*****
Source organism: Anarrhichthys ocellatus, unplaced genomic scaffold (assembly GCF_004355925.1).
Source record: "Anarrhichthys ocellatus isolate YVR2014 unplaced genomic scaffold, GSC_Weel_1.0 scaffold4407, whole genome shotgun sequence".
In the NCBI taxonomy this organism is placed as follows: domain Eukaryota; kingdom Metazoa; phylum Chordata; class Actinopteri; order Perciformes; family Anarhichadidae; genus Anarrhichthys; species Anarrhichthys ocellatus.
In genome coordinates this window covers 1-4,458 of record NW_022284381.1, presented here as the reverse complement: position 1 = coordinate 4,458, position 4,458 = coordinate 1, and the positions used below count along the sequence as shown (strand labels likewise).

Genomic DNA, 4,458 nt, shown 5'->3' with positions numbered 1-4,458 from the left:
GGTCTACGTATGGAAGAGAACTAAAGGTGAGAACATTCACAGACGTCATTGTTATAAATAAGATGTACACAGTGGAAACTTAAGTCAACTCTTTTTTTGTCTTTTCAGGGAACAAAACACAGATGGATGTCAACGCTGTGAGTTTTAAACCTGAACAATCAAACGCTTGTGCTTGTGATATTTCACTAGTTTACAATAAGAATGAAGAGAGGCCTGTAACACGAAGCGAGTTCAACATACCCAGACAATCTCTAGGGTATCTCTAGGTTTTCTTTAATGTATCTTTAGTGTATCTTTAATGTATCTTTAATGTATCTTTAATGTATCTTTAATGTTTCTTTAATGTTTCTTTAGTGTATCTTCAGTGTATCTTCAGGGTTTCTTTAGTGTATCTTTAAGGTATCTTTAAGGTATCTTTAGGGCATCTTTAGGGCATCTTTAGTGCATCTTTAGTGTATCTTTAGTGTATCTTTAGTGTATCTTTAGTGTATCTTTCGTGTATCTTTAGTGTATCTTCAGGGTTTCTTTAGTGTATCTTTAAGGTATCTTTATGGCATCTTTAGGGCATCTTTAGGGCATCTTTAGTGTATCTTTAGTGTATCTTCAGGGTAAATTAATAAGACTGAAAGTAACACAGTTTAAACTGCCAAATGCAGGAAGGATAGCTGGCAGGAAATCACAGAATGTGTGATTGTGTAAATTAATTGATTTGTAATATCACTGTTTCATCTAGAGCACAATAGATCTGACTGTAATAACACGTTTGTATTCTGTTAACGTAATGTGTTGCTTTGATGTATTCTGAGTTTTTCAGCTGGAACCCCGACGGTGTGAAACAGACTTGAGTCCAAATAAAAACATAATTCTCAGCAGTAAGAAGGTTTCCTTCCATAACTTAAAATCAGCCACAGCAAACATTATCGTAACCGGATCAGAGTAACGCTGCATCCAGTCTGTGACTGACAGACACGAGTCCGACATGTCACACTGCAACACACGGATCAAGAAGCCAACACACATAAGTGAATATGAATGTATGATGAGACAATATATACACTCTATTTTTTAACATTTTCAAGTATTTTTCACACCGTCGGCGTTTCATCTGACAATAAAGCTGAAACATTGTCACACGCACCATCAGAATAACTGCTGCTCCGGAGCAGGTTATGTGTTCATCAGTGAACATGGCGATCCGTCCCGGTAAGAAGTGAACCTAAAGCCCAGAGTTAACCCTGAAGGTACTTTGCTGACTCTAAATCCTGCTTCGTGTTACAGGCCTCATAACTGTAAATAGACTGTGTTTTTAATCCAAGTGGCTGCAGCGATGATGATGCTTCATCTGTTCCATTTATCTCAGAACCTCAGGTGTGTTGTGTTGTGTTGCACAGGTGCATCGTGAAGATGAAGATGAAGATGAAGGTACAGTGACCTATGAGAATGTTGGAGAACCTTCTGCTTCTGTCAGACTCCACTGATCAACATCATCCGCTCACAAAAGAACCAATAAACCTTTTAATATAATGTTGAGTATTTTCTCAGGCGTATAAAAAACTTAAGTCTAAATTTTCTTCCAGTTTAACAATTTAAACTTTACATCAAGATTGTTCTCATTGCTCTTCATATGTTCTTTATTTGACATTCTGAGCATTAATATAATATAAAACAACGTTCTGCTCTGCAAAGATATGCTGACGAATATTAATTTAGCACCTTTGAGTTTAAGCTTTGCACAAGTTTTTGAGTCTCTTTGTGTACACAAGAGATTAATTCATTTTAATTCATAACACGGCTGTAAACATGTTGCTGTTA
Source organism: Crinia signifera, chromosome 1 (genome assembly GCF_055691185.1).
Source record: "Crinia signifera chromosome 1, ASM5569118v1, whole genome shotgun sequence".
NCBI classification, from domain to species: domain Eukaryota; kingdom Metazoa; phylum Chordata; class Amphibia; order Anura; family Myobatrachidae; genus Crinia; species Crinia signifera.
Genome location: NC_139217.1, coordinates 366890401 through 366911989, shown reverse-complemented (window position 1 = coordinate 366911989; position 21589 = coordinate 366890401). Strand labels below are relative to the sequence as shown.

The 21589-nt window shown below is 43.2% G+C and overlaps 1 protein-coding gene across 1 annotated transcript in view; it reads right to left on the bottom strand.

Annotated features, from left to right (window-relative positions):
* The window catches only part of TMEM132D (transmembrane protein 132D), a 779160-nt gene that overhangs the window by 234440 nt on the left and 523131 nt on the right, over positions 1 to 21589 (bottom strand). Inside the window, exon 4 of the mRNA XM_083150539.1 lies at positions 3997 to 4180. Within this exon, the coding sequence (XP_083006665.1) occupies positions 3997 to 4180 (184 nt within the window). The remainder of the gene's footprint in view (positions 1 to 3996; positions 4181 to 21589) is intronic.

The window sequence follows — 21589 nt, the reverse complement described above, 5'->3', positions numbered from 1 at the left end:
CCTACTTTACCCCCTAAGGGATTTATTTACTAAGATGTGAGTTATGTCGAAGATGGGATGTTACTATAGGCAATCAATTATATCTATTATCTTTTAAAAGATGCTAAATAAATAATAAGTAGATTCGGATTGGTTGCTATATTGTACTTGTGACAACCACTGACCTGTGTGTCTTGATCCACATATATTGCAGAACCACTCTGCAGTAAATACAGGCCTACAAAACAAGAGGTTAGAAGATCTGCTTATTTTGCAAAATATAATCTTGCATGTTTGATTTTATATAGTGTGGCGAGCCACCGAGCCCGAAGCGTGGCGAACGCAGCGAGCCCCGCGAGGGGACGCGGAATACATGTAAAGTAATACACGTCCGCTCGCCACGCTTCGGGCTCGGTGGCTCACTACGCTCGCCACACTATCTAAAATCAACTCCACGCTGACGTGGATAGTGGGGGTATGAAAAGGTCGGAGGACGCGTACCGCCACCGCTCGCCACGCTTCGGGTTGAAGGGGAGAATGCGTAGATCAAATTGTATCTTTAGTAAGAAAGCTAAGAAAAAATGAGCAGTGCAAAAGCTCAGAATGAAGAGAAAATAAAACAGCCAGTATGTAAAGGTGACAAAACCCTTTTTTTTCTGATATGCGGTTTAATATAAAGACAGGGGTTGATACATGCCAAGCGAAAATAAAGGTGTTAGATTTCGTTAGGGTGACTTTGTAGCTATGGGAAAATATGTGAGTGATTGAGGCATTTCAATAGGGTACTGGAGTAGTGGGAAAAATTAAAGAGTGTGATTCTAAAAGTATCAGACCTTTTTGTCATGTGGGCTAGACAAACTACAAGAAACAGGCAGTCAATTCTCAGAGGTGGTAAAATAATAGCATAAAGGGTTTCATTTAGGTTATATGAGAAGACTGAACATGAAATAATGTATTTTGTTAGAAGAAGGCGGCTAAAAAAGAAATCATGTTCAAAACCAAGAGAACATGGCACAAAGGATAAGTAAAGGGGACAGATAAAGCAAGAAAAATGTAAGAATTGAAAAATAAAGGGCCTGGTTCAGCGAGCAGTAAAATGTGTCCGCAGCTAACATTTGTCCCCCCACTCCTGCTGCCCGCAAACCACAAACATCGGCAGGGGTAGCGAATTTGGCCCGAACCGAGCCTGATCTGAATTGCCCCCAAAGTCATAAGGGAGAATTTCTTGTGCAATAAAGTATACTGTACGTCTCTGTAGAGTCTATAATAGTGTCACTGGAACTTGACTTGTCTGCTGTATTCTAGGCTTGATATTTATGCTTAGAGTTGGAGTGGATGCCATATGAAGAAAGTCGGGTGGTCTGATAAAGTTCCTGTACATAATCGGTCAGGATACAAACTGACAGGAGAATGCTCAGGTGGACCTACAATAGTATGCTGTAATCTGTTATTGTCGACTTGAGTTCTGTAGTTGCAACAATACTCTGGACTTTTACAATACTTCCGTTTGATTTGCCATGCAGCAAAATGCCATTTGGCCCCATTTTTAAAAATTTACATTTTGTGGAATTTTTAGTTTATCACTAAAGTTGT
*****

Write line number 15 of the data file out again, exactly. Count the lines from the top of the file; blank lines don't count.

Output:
CCTACTTTACCCCCTAAGGGATTTATTTACTAAGATGTGAGTTATGTCGAAGATGGGATGTTACTATAGGCAATCAATTATATCTATTATCTTTTAAAAGATGCTAAATAAATAATAAGTAGATTCGGATTGGTTGCTATATTGTACTTGTGACAACCACTGACCTGTGTGTCTTGATCCACATATATTGCAGAACCACTCTGCAGTAAATACAGGCCTACAAAACAAGAGGTTAGAAGATCTGCTTATTTTGCAAAATATAATCTTGCATGTTTGATTTTATATAGTGTGGCGAGCCACCGAGCCCGAAGCGTGGCGAACGCAGCGAGCCCCGCGAGGGGACGCGGAATACATGTAAAGTAATACACGTCCGCTCGCCACGCTTCGGGCTCGGTGGCTCACTACGCTCGCCACACTATCTAAAATCAACTCCACGCTGACGTGGATAGTGGGGGTATGAAAAGGTCGGAGGACGCGTACCGCCACCGCTCGCCACGCTTCGGGTTGAAGGGGAGAATGCGTAGATCAAATTGTATCTTTAGTAAGAAAGCTAAGAAAAAATGAGCAGTGCAAAAGCTCAGAATGAAGAGAAAATAAAACAGCCAGTATGTAAAGGTGACAAAACCCTTTTTTTTCTGATATGCGGTTTAATATAAAGACAGGGGTTGATACATGCCAAGCGAAAATAAAGGTGTTAGATTTCGTTAGGGTGACTTTGTAGCTATGGGAAAATATGTGAGTGATTGAGGCATTTCAATAGGGTACTGGAGTAGTGGGAAAAATTAAAGAGTGTGATTCTAAAAGTATCAGACCTTTTTGTCATGTGGGCTAGACAAACTACAAGAAACAGGCAGTCAATTCTCAGAGGTGGTAAAATAATAGCATAAAGGGTTTCATTTAGGTTATATGAGAAGACTGAACATGAAATAATGTATTTTGTTAGAAGAAGGCGGCTAAAAAAGAAATCATGTTCAAAACCAAGAGAACATGGCACAAAGGATAAGTAAAGGGGACAGATAAAGCAAGAAAAATGTAAGAATTGAAAAATAAAGGGCCTGGTTCAGCGAGCAGTAAAATGTGTCCGCAGCTAACATTTGTCCCCCCACTCCTGCTGCCCGCAAACCACAAACATCGGCAGGGGTAGCGAATTTGGCCCGAACCGAGCCTGATCTGAATTGCCCCCAAAGTCATAAGGGAGAATTTCTTGTGCAATAAAGTATACTGTACGTCTCTGTAGAGTCTATAATAGTGTCACTGGAACTTGACTTGTCTGCTGTATTCTAGGCTTGATATTTATGCTTAGAGTTGGAGTGGATGCCATATGAAGAAAGTCGGGTGGTCTGATAAAGTTCCTGTACATAATCGGTCAGGATACAAACTGACAGGAGAATGCTCAGGTGGACCTACAATAGTATGCTGTAATCTGTTATTGTCGACTTGAGTTCTGTAGTTGCAACAATACTCTGGACTTTTACAATACTTCCGTTTGATTTGCCATGCAGCAAAATGCCATTTGGCCCCATTTTTAAAAATTTACATTTTGTGGAATTTTTAGTTTATCACTAAAGTTGT